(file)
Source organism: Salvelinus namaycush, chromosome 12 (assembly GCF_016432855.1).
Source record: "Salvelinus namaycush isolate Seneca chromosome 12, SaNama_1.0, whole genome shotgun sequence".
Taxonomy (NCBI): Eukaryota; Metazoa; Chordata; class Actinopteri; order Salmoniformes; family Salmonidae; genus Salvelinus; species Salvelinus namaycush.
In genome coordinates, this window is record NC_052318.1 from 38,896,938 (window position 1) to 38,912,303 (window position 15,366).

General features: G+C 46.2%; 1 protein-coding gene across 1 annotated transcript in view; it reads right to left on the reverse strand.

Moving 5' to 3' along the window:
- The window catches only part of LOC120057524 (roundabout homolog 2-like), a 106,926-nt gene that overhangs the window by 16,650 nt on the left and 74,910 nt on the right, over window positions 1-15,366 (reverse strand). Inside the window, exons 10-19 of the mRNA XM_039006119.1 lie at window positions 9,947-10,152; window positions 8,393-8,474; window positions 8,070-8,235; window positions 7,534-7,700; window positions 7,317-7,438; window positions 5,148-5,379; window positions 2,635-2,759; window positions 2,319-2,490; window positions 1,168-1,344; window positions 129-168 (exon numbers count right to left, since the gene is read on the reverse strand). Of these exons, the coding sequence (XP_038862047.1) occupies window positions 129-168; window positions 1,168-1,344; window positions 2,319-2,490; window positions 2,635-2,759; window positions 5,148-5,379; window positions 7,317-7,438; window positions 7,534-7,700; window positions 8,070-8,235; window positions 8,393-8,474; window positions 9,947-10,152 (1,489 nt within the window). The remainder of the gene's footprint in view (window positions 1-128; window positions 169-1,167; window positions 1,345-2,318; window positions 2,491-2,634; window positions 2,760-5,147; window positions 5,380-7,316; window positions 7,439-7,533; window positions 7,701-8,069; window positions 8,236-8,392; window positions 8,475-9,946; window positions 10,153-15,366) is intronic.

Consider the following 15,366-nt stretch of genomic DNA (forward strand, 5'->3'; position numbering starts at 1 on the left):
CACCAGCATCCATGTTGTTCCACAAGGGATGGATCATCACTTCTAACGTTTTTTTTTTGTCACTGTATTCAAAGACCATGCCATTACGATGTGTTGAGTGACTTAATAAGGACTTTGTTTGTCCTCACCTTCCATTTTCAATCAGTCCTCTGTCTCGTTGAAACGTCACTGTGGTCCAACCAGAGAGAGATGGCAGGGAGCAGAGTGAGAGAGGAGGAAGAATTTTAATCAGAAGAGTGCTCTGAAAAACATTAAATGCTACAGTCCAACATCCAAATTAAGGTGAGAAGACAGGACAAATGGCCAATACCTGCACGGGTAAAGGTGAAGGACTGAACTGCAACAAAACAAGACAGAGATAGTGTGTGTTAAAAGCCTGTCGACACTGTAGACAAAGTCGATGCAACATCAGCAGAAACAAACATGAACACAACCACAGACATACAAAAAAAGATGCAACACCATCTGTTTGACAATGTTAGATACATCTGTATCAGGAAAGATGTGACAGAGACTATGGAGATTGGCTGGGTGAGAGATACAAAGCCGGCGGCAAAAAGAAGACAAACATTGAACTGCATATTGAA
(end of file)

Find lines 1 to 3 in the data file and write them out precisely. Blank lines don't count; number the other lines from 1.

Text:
Source organism: Salvelinus namaycush, chromosome 12 (assembly GCF_016432855.1).
Source record: "Salvelinus namaycush isolate Seneca chromosome 12, SaNama_1.0, whole genome shotgun sequence".
Taxonomy (NCBI): Eukaryota; Metazoa; Chordata; class Actinopteri; order Salmoniformes; family Salmonidae; genus Salvelinus; species Salvelinus namaycush.